My first visit to trek in the Himalayas was back in 2000. I spent 13 days hiking from Lukla to Gokyo Ri and back. It was and continues to be one of the most unique experiences in the world. The first time was challenging even though I had just finished summiting Mt. Rainer twice earlier that year and was in great shape. The years and mileage to this body certainly didn’t make this current trip any easier.
The best time of the year to visit is in April/May or October/November. Skies are generally clear during these times, but you might find more crowds. Because of the weather, those attempting to summit Mt. Everest usually go during these times as well, however, there’s no guarantee that conditions won’t drastically change. Spring or fall seasons are usually cold, often dipping below freezing. Since we had been traveling for 4 months already and had 11 more months to go, our clothing choices were limited and we relied on layering to help regulate our body heat—a wicking layer of synthetic or thin wool, an insulating layer of 800 fill-power down jacket, and an outer shell of PacLite GoreTex. By using a combination of these layers, we stayed fairly comfortable during our trek.
In 2000, the flight from Kathmandu to Lukla in the Himalayas was shared with various barnyard animals. Lukla Airport was still just a dirt landing strip with a couple of run-down outbuildings at the top of the runway. It was and still is The Most Dangerous Airport in the World. Since 2000, the towns along the trekking route have grown some. They have more reliable electricity, and even have indoor plumbing in many places. Heck, Lukla even has a Starbucks…well, sort of.
However, even with 16 years passing, some things haven’t changed at all. Supplies are still carried by porters, mules or yaks up the mountain. Guides are still available near the airport, but beware of the less reputable ones. Many of the trekking routes are still steep, rough and dangerous, and the teahouses, the Himalayan equivalent of a B&B, have improved only slightly. We no longer have to walk to a dark outhouse at night to use the bathroom. Most places have western style toilets, albeit often without toilet seats, and usually with a source of water to flush it. Plumbing still isn’t designed to handle flushing toilet paper, so a waste receptacle for used toilet paper sits next to every toilet. Some fancier teahouses even have ensuite bathrooms, but most are shared facilities.
Showers were available in many places, a few even had hot water. Somehow, taking a shower with ice-cold glacier-fed water just didn’t sound enjoyable, especially when the ambient air temperature was close to freezing, so we went without showering for 9 days. On my last visit, I didn’t shower for 13 days, and I hadn’t yet discovered wet wipes. It was not pretty. Being able to clean our faces and freshen up our private parts was definitely an improvement from my previous trek. When we finally splurged at the end to get a hot shower, we dealt with the opposite extreme due to the point-of-use water heater, no cold-water mixing valve, and the low flow rates.
Even with the proliferation of plumbing in the region, water is still not potable for us Westerners. We would purchase boiled or bottled water from our teahouse host for drinking that day and to brush our teeth at night. We drank a lot of tea and I carried instant coffee to get my caffeine fix. Occasionally, we would have a beer, but a cold beer usually wasn’t that appealing on a cold night. Instead, a Nalgene bottle filled with hot water became a source of heat at night and drank the next day.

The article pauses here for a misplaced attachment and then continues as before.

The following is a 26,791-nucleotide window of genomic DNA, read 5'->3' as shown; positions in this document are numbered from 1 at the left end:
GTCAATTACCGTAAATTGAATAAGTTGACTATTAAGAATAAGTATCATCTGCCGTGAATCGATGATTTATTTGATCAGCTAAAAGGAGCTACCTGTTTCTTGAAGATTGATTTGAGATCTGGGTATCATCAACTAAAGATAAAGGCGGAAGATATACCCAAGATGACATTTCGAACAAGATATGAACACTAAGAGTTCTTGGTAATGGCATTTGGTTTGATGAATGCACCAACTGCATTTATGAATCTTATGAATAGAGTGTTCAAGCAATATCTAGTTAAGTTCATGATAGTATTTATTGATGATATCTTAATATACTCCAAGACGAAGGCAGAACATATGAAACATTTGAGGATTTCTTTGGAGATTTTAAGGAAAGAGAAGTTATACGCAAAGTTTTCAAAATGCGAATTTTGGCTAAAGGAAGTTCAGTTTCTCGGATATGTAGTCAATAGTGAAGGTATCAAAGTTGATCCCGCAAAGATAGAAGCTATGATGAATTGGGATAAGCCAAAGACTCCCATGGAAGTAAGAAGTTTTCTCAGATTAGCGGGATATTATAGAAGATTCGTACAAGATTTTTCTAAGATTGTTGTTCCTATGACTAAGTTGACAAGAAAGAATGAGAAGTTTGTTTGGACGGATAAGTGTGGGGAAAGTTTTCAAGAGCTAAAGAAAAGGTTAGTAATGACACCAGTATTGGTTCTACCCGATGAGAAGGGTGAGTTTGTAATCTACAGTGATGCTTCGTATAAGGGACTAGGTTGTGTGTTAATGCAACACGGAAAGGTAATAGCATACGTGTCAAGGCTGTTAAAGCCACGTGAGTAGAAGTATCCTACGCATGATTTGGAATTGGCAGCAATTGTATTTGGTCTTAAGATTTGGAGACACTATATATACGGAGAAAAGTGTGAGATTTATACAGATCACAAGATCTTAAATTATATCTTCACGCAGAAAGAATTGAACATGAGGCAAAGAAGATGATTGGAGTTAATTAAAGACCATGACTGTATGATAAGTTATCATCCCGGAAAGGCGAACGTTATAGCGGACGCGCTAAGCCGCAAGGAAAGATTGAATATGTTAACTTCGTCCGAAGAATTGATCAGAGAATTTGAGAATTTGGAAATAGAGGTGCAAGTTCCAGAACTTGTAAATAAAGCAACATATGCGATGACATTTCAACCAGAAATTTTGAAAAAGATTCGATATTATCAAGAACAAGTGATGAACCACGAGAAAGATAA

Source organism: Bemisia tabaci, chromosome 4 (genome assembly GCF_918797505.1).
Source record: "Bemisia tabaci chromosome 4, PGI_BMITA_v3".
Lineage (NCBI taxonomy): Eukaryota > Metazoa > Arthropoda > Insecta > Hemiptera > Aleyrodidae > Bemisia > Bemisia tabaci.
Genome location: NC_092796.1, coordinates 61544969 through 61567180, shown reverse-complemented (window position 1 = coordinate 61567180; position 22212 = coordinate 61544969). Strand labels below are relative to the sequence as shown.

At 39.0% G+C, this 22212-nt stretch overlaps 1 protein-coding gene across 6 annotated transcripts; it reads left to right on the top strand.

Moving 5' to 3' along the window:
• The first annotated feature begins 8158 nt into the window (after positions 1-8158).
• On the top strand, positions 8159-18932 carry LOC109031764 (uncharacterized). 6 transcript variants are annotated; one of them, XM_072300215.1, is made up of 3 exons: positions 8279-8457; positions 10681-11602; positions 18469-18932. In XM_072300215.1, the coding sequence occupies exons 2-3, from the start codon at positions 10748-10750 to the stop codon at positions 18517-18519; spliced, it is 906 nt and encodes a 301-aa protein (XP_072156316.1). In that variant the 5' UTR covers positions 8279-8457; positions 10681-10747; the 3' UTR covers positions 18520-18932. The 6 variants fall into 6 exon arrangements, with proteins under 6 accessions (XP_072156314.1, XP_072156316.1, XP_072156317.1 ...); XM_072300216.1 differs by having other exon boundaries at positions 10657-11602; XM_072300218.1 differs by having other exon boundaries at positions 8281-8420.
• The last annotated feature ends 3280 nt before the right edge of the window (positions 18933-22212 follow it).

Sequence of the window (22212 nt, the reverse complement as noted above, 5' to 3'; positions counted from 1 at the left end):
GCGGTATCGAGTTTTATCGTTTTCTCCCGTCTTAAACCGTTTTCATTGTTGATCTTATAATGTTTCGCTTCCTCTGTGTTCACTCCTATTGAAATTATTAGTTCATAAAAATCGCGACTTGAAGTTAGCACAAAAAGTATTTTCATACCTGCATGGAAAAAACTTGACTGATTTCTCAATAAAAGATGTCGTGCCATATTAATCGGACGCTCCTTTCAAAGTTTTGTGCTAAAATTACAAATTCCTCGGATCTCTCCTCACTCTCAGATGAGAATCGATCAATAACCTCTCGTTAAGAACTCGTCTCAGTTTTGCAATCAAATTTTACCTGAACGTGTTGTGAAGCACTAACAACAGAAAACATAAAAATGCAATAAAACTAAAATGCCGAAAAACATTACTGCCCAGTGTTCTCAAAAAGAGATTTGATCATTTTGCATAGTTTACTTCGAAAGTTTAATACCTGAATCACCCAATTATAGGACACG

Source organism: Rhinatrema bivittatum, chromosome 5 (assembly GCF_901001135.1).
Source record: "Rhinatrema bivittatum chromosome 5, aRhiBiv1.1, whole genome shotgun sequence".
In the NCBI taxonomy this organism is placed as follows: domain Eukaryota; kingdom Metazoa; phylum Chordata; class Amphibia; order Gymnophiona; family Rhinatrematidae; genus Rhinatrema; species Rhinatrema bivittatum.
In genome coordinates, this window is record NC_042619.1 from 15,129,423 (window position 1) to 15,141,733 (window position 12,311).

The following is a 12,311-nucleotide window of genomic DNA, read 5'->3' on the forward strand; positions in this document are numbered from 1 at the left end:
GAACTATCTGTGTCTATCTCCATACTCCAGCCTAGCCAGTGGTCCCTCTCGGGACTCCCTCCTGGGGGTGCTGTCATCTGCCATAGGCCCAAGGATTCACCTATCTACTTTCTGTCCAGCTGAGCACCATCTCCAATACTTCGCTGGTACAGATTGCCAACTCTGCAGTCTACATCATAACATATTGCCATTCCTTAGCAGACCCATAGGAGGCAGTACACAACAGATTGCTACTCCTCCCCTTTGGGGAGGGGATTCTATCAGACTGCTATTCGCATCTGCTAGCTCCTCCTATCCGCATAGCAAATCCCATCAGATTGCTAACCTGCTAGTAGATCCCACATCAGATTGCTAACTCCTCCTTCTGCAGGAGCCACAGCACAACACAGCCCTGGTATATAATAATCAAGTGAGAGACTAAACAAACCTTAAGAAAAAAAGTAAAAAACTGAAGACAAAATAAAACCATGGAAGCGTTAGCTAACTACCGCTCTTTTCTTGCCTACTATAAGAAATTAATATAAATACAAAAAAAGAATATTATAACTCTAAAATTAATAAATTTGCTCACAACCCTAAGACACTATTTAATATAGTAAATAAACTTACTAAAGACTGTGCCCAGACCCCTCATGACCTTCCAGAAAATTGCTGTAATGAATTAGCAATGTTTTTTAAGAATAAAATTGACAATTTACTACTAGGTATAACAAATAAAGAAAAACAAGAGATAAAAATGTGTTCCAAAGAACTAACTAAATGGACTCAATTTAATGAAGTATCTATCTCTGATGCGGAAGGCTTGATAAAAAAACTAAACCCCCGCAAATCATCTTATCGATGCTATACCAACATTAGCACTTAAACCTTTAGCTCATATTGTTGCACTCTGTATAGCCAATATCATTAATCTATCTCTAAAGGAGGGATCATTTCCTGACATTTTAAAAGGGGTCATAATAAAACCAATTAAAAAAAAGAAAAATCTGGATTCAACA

Thanks to a number of micro hydroelectric projects, many places have electricity, but most teahouses charged extra (Rs.200-400) to use an outlet to charge a phone or camera batteries. We brought along a 25,000 mAh battery pack that we fully charged in Kathmandu which allowed us to keep our phones charged along the way. Not that we could make phone calls; cell service is spotty and this was one country where our carrier didn’t offer international service. Some teahouses in larger villages had unlimited WiFi internet available for an extra charge (Rs.300-500/stay), but I was told it was unreliable and the speed was only fast enough to check email and very little else. We used our phones mainly to play games and read eBooks.
The earthquake in 2015 killed many and displaced many more. Some buildings were simply abandoned, while others are part of the ongoing reconstruction. Because of the scarcity of wood and building supplies in general, teahouses and homes aren’t built to the same standards as in the West. Despite all the new construction, some things haven’t changed much. Teahouse guest rooms are still about the width of two single beds with a narrow aisle. Doors sometimes have doorknobs and locks, but mostly have just a hasp and padlock. The walls between rooms are still 6-8 mm (1/4-3/8″) plywood or hardboard which means you not only can hear your next door neighbor coughing at night, but because the beds are often built-in with just a thin foam mattress, you can even hear and feel when they roll over in their bed. Ear plugs are highly recommended.
Heat in teahouses was only provided in common rooms such as the dining room. Our sleeping rooms didn’t have any heat, but included thick comforters and blankets and a usable pillow. Sheri continued to use her sleep sack so she wouldn’t come into direct contact with the rough sheets in most places, and it provided another layer from the blankets that we doubt were laundered often. In many places, the thin mattresses didn’t provide much insulation so I slept in my clothes on top of extra blankets. At night, when the temperatures dropped significantly, I found myself wearing just about every layer of clothing I packed.